Legal residents or green card holders still face very serious consequences if they have a criminal conviction. And a lot of times, green card holders think, you know, I've got my green card. I've lived in the United States for so many years, I have all these privileges, almost as many privileges as US citizen, it really shouldn't matter. And we see so often residents, you know, not take their convictions seriously. And, you know, they might travel internationally because they've got a conviction that's really old. And oftentimes, they're blocked from coming back into the United States, and they have to face deportation proceedings when they come back in. So basically, the important thing to remember is that if you're not a citizen yet, right, it doesn't matter how long you've lived here as a resident, if you're not a citizen, yet, you still are.
Under the laws of immigration, right, the laws of immigration apply to you, which means deportation applies to you, possibly being inadmissible to the US applies to you. And when it comes time for you to apply for citizenship, they're also going to be judging your good moral character, which looks back at any criminal history as well. So the best thing that you can do after you've worked so hard to get to where you are as a permanent resident, is to not you know, mess it up when once you're almost at the end of the finish line, right?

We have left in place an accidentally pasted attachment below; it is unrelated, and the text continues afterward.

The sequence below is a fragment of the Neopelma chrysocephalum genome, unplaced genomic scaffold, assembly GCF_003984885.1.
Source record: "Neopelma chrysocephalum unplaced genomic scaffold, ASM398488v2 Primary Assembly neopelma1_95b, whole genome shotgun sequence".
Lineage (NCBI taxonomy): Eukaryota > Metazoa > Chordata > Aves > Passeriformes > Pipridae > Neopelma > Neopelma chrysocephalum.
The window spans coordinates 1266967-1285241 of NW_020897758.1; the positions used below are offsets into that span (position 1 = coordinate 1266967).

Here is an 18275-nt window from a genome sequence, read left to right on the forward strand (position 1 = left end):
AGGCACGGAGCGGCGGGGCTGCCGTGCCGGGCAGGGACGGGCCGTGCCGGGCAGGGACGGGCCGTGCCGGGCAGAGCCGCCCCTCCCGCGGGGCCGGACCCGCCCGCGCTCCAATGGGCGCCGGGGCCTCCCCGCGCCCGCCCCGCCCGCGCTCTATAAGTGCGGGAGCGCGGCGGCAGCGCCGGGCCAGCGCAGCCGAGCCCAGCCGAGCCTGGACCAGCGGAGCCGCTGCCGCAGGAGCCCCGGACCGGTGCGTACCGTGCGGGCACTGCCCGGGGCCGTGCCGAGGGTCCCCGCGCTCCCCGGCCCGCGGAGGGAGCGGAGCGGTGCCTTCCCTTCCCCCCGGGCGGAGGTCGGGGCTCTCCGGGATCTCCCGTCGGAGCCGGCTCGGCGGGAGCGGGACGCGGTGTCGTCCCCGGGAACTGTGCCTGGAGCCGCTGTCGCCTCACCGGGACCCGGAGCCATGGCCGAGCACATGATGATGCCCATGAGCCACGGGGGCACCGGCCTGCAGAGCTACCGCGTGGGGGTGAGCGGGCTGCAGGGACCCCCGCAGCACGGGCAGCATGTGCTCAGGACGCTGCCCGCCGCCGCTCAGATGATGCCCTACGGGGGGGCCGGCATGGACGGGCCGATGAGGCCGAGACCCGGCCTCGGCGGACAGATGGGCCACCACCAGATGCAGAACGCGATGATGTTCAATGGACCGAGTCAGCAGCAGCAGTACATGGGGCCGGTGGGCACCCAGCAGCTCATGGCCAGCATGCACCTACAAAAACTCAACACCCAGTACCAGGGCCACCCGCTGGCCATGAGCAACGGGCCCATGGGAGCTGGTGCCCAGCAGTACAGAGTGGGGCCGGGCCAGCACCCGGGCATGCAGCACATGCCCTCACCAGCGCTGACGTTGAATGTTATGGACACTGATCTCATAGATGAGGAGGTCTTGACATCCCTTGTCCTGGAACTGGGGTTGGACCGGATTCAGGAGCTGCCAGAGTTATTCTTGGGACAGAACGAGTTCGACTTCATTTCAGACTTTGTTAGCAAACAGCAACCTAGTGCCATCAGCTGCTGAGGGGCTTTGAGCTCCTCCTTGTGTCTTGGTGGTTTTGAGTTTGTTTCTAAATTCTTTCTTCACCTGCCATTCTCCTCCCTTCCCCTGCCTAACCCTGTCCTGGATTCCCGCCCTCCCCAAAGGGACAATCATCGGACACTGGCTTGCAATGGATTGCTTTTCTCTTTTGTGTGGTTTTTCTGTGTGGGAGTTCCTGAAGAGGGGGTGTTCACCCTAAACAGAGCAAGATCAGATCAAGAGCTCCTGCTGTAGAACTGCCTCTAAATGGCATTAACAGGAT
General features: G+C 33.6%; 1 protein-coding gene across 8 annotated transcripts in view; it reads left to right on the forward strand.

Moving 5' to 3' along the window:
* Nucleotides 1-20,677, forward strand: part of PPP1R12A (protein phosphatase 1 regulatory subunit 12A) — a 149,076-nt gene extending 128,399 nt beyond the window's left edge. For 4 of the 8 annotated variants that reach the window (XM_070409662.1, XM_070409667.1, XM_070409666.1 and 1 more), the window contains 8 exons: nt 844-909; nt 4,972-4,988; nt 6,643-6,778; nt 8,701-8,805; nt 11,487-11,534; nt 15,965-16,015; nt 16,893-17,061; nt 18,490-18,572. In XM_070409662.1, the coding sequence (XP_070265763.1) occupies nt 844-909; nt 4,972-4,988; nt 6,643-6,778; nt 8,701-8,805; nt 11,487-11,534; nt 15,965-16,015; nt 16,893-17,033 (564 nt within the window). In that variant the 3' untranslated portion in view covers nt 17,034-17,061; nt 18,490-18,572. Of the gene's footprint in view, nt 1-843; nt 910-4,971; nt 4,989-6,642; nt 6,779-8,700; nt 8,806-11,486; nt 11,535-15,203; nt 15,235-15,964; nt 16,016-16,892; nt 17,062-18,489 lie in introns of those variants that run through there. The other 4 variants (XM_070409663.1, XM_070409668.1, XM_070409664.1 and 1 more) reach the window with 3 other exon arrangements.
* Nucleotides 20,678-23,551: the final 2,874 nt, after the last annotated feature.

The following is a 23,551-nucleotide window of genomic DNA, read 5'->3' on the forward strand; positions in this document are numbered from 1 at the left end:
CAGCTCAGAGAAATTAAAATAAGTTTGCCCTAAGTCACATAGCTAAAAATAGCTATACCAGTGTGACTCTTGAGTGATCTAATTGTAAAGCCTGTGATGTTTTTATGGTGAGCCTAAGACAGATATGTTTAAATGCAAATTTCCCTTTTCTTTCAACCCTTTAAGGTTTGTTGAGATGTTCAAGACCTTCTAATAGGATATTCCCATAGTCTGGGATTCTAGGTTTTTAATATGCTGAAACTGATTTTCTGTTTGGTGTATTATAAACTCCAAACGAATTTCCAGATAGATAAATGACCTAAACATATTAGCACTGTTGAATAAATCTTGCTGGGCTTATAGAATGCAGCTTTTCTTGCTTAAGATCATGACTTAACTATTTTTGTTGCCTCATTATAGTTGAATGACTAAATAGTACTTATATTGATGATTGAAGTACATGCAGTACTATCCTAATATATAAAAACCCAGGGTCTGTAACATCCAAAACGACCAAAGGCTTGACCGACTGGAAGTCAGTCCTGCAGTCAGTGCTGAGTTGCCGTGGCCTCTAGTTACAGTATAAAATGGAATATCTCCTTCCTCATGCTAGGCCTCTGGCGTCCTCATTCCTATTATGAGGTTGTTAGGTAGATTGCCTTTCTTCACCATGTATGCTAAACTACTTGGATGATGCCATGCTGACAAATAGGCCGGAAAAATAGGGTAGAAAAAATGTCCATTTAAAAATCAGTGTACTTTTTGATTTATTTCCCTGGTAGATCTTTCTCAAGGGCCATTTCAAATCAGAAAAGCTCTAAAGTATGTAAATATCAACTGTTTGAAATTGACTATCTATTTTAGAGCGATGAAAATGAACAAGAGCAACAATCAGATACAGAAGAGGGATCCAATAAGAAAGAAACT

So get a CrImmigration attorney who's experienced who knows what they're doing, who has a track record of specializing in just the specific needs that you have, for somebody who's not a citizen, that has some sort of interaction with law enforcement on the record. We know just how to help you, you deserve to be in the best of hands and we've got your back.
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